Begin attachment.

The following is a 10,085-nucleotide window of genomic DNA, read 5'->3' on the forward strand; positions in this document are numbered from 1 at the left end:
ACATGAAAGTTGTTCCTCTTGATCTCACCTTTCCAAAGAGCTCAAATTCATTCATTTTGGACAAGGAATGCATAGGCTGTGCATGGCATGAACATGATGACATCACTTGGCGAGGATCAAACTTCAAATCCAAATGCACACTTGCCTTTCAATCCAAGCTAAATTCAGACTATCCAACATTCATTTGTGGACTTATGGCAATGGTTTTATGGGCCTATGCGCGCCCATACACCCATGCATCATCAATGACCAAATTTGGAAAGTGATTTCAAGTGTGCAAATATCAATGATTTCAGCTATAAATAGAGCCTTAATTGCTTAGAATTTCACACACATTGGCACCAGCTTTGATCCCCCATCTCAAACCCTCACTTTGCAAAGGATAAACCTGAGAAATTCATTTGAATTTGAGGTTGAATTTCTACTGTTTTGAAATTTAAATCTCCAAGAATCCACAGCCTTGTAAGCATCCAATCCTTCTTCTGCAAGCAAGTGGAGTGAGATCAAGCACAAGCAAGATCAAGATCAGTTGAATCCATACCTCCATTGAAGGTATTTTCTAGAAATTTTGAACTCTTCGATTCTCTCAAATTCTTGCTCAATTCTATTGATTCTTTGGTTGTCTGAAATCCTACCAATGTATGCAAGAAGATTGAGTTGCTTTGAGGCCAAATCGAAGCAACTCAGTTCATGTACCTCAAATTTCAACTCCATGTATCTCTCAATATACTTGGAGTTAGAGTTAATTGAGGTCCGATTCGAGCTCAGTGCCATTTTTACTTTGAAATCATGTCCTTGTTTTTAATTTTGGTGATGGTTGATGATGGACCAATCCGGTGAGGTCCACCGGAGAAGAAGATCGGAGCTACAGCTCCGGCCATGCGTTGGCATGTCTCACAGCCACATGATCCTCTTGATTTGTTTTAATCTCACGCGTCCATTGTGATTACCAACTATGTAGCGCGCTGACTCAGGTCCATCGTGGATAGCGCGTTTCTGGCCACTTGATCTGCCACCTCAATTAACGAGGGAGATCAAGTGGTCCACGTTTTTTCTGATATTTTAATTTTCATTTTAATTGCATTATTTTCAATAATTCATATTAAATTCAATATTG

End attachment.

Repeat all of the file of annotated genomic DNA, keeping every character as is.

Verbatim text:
The following is a 10,085-nucleotide window of genomic DNA, read 5'->3' on the forward strand; positions in this document are numbered from 1 at the left end:
ACATGAAAGTTGTTCCTCTTGATCTCACCTTTCCAAAGAGCTCAAATTCATTCATTTTGGACAAGGAATGCATAGGCTGTGCATGGCATGAACATGATGACATCACTTGGCGAGGATCAAACTTCAAATCCAAATGCACACTTGCCTTTCAATCCAAGCTAAATTCAGACTATCCAACATTCATTTGTGGACTTATGGCAATGGTTTTATGGGCCTATGCGCGCCCATACACCCATGCATCATCAATGACCAAATTTGGAAAGTGATTTCAAGTGTGCAAATATCAATGATTTCAGCTATAAATAGAGCCTTAATTGCTTAGAATTTCACACACATTGGCACCAGCTTTGATCCCCCATCTCAAACCCTCACTTTGCAAAGGATAAACCTGAGAAATTCATTTGAATTTGAGGTTGAATTTCTACTGTTTTGAAATTTAAATCTCCAAGAATCCACAGCCTTGTAAGCATCCAATCCTTCTTCTGCAAGCAAGTGGAGTGAGATCAAGCACAAGCAAGATCAAGATCAGTTGAATCCATACCTCCATTGAAGGTATTTTCTAGAAATTTTGAACTCTTCGATTCTCTCAAATTCTTGCTCAATTCTATTGATTCTTTGGTTGTCTGAAATCCTACCAATGTATGCAAGAAGATTGAGTTGCTTTGAGGCCAAATCGAAGCAACTCAGTTCATGTACCTCAAATTTCAACTCCATGTATCTCTCAATATACTTGGAGTTAGAGTTAATTGAGGTCCGATTCGAGCTCAGTGCCATTTTTACTTTGAAATCATGTCCTTGTTTTTAATTTTGGTGATGGTTGATGATGGACCAATCCGGTGAGGTCCACCGGAGAAGAAGATCGGAGCTACAGCTCCGGCCATGCGTTGGCATGTCTCACAGCCACATGATCCTCTTGATTTGTTTTAATCTCACGCGTCCATTGTGATTACCAACTATGTAGCGCGCTGACTCAGGTCCATCGTGGATAGCGCGTTTCTGGCCACTTGATCTGCCACCTCAATTAACGAGGGAGATCAAGTGGTCCACGTTTTTTCTGATATTTTAATTTTCATTTTAATTGCATTATTTTCAATAATTCATATTAAATTCAATATTG